Super Bowl 50 – All You Need To Know
Aah… San Francisco. Home to Haight-Ashbury, the Golden Gate Bridge and, this February, the biggest annual sporting occasion in North America. Yes, the city that gave birth to hippy counter-culture is about to welcome the Super Bowl. The match that Americans understatedly call “The Big Game” is taking place on Sunday February 7, at the home stadium of San Francisco’s own 49ers.
At this point, we should really mention that the stadium itself isn’t in San Francisco itself – but actually about 40 miles outside the city limits, in Santa Clara. So you’ll need to drive. All is not lost though, as it gives you the opportunity to also explore both Santa Clara and nearby San Jose as part of a wider Super Bowl excursion – allowing you to really get an authentic flavour of the Bay Area.
The 49ers themselves are among the franchises to have played in London in recent years – a further three NFL matches are coming to the UK capital in October 2016 – but for now all eyes are on the grand prize in San Francisco. American Football’s showpiece event routinely draws TV audiences of more than 110 million, but how much do you know about it? Here’s our guide to the essential facts.
It turns 50 this year
The 2016 final is being billed as the “Golden Super Bowl”. Why? Not only is it being played in California, the so-called Golden State, but it’s also the fiftieth edition of what has become America’s biggest annual sporting occasion (only the UEFA Champions’ League final draws bigger viewing figures worldwide). The Super Bowl is celebrating its golden anniversary. Not only that, but with the match taking place at the home of the 49ers – a team named after the 1949 Gold Rush – we’re provided with yet another “golden” link.
The match is a championship showdown between two “conferences”
The Super Bowl itself represents the season’s finale, pitting the winners of the American Football Conference (AFC) against their table-topping counterparts from the National Football Conference (NFC). Both leagues contain 16 teams from around the US, and they’re fairly well matched historically – NFC teams have won the trophy 26 times over the years, compared to 23 victories by AFC teams.
The final routinely takes place in front of a capacity crowd, with last year’s attendance well in excess of 100,000. But the stat that really tells you how popular the event has become? “Super Bowl Sunday” is officially the second largest food consumption day in the US, after Thanksgiving.
Its name was inspired by a child’s bouncy ball
The event’s name was coined by a sports promoter named Lamar Hunt in the 1960s, who had been watching his kids playing with a synthetic rubber toy known as a Super Ball. Combining this with the American habit of calling championship college football matches “bowl games” (the “bowl” in question being the stadium), he came up with the now-familiar title. In a letter to the sport’s commissioner in 1966, Hunt wrote “I have kiddingly called it the Super Bowl, which obviously can be improved upon.” The media thought more of the name than Hunt seemingly did, however, and it was adopted from the word go.
This year’s Halftime Show comes from Coldplay
Halftime entertainment at the Super Bowl has become as big a talking point as the action itself. Long gone are the early years, when spectators were serenaded only by university marching bands. These days, it’s A-list mega-artists or nothing. Taking up the mantle this year are the UK’s own Coldplay, who follow in the sizeable footsteps of acts like Bruce Springsteen, U2, Prince, Stevie Wonder and Madonna. The London foursome are far from being the first Brits to headline, of course: past performers also include The Who, Paul McCartney and The Rolling Stones. Sets can sometimes be up to nine songs long.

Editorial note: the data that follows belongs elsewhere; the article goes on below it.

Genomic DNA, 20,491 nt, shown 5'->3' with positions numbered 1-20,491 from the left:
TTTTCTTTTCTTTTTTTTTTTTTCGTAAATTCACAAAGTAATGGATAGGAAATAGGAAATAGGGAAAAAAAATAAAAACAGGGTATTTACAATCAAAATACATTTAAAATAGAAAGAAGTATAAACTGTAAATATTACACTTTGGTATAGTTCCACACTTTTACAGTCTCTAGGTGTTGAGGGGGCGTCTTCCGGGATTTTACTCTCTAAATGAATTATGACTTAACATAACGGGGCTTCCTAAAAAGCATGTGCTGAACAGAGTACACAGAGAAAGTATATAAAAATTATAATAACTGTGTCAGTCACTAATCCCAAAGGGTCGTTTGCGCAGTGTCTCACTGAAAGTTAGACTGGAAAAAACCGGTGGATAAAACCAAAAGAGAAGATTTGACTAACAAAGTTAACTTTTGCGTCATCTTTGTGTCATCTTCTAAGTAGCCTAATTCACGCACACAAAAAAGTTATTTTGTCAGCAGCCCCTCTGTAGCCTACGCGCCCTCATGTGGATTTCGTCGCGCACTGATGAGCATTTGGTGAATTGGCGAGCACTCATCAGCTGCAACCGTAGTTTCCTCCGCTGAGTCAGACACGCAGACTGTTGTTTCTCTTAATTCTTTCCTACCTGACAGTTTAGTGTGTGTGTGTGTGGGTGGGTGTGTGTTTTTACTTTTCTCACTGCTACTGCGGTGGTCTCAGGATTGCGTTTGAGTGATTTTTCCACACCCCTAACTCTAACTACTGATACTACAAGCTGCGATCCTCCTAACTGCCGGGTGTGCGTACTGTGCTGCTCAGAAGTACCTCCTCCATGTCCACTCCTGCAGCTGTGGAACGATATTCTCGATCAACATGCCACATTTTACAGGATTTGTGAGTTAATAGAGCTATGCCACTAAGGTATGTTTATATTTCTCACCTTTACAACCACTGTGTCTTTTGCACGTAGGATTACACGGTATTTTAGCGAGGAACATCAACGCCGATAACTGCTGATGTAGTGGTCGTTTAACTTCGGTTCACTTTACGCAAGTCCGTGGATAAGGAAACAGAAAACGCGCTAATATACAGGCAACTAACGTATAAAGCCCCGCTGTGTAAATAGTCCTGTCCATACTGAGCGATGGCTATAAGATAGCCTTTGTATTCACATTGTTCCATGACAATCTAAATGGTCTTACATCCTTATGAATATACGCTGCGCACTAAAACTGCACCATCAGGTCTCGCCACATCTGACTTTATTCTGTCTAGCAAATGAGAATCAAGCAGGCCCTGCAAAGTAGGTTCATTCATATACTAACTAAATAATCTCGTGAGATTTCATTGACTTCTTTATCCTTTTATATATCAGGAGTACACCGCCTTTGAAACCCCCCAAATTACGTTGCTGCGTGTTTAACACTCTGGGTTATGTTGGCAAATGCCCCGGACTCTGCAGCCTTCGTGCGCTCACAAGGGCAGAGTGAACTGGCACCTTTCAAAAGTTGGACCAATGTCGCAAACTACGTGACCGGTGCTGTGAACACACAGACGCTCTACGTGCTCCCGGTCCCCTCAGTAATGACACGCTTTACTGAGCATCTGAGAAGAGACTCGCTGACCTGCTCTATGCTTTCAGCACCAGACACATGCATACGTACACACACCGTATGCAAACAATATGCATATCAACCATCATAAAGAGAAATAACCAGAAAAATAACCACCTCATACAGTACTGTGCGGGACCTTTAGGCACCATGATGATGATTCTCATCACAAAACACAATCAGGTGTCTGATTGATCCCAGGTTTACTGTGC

An advertising slot will now set you back five million dollars
A sporting contest of this scale is a natural magnet for big-name consumer brands – but it’s far from cheap for advertisers to get involved. It’s been reported that the host broadcaster is now demanding $5 million for a 30-second commercial during the event; an astronomical rise from the $37,500 that was being quoted back in 1967 for the very first Super Bowl. And big-buck corporations aren’t the only ones expected to dig deep – a helping of “souvenir popcorn” cost a cool $15 at last year’s final.
Predicting the winners isn’t straightforward
In contrast to many sporting tournaments around the world, the Super Bowl throws up a thoroughly democratic range of champions – the past nine years have seen eight different winners. The most successful team to date are the Pittsburgh Steelers, who have lifted the trophy six times (including four times between 1974 and 1979). And pity the only four current teams never to have reached the Super Bowl final: the Detroit Lions, the Houston Texans, the Jacksonville Jaguars and the Cleveland Browns. The latter are sometimes known, unkindly, as the “Cleveland Clowns”.
The host cities tend to be world-class travel destinations
The first ever Super Bowl took place in Los Angeles in 1967 (the year of the “Summer of Love” further up the coast in San Francisco) and the event has been back to the LA region six times since. Even more established as host cities are Miami and New Orleans, which have both witnessed finals on ten separate occasions. The upshot? The potential for turning a Super Bowl holiday into an unforgettable road trip is generally very high. On which note, if you’re in the San Francisco Bay area this time around, don’t miss the chance to take in the Pacific Coast Highway.
If you’re planning well in advance, next year’s Super Bowl takes place in Houston in February 2017 – which also happens to be within easy driving distance of Texas’ famous rugged terrains of “hill country”. So get ready to saddle up…